If you’re like us and enjoy the process of turning a base vehicle into a perfectly-custom and homey living space, then a conversion van is a perfect blank slate for your van build. Once you’ve gutted it, building out a conversion van is just like building out a cargo van – except you have the added flexibility of a high topper. We also really love all the windows in our van, but it’s easy to put a wall over them if you want something a little more closed in.

7. Widely Available Parts and Mechanics

mechanical work conversion van

Older Ford, Chevy, and Dodge van models are common, and their general designs haven’t changed much in years. That means parts are easy to find, and mechanics everywhere know how to work on them – which really comes in handy when your van breaks down in the middle of nowhere. If you get a Sprinter or VW, on the other hand, it can be tougher to find parts and qualified mechanics, and any work you need done will be much more expensive.

5 Things We’re Not the Craziest About

1. Fiberglass Topper Adds Challenges to a Van Build

While we love the added features that our high top makes possible, it also creates some interesting challenges during a van build. Most toppers are anything but flat, and feature curved aerodynamic styling.

This looks cool, but it makes it a total pain in the ass to mount things like solar panels, vent fans, or roof racks. And the relatively flimsy fiberglass material means you may have to use some creative methods to insulate it and put up a ceiling.

2. Conversion Vans Need to Be Gutted for Custom Build Outs

conversion van gutting process

You’ll need to totally gut your conversion van if you want a blank slate for a custom build out. This means ripping out electronics and upholstery, deciphering a mess of unnecessary wiring, and possibly removing heavy and complex components like wheelchair lifts and rear air handlers.

This adds time, effort, and potential complications at the beginning of the build process that you just won’t have with a cargo van base. It took us a few days of work to completely gut our van, including removing the wheelchair lift it came with. And we just recently took out our rear air handler unit to free up more storage space (before we even thought about doing this, we had to have a qualified mechanic cap off and divert the coolant and AC hoses running to the back).

3. Not the Stealthiest (but stealthier than Westies)

If urban stealth camping is your thing, then it may be a better idea to go with some sort of cargo van with few (if any) windows. Cargo vans are so common that they just blend into the background, and you can easily add a utility roof rack to help conceal your van life solar setup and vent fan.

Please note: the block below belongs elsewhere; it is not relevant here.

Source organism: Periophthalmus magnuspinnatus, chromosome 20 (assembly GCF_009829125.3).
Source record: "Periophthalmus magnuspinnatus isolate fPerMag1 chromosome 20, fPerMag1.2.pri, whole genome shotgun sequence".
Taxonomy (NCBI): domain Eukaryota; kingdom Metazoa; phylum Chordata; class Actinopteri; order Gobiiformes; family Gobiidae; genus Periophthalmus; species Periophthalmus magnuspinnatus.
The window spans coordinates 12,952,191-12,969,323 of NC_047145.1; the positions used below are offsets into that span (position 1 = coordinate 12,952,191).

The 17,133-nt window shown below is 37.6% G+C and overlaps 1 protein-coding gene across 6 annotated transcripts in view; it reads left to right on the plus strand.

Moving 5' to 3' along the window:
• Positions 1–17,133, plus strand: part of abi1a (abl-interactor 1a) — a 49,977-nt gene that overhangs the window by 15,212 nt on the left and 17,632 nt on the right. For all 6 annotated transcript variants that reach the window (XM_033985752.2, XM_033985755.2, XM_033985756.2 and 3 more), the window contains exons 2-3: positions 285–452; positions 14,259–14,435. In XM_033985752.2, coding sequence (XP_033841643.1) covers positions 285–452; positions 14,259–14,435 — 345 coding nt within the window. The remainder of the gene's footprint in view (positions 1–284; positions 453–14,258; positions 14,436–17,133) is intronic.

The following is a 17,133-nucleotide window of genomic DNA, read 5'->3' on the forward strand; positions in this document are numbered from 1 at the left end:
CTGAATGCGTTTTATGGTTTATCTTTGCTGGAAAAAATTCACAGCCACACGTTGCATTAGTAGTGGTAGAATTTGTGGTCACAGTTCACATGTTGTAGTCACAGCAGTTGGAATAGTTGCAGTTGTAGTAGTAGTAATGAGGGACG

Conversion vans stick out a bit more than cargo vans, and you’ll have a tougher time hiding the fact that you live in one. That said, conversion vans are much stealthier than something like a Westfalia, and they’ll work fine for stealth camping in a pinch.

4. NOT Standing Height (if you’re tall)

conversion van hunching

Even though our van’s high top is an awesome feature that makes the inside feel very roomy, it’s still too low for most people to stand inside our van. Jayme can stand up fine, but John is 6’2” and has to hunch, sit, or kneel.

Depending on your priorities this may not be a big deal – and again, the high top adds so much more space you don’t have in low roof vans – but it’s also really nice to be able to stand up in your living space. We love our van to bits, but we’re also planning on something John can stand up in whenever we decide to upgrade.

If you like the idea of a standing-height van but don’t want to throw down for a Sprinter or Ford Transit or Dodge Promaster, you can easily buy a cargo or passenger van and have a custom high top put on for a few grand.

5. Gas Mileage Isn’t the Best (but also not the worst)

This is a common problem with vans and large vehicles in general, unfortunately. Our van gets about 15 MPG, which isn’t the best, especially if you care about pollution and climate change like we do. But that’s also a better MPG than we were expecting, so it could certainly be worse.

Newer vans like Sprinters and Ford Transits can see gas mileage up into the 20-22 MPG range – which is better, but still not great. But until someone figures out how to make a practical van that runs entirely on solar, we’re stuck with what’s available. And from a holistic perspective our lifestyle is much lower impact than most, so us van nomads can justify burning a little more fuel here and there.

It’s Ultimately About the Freedom of the Open Road

vanlife open road freedom

We love conversion vans, and we think they’re a great option for anyone choosing to live a nomadic lifestyle. But you may have different needs and priorities that make something else a better option for you. We recommend checking out our choosing your van section for a detailed rundown of the pros and cons of other common van types.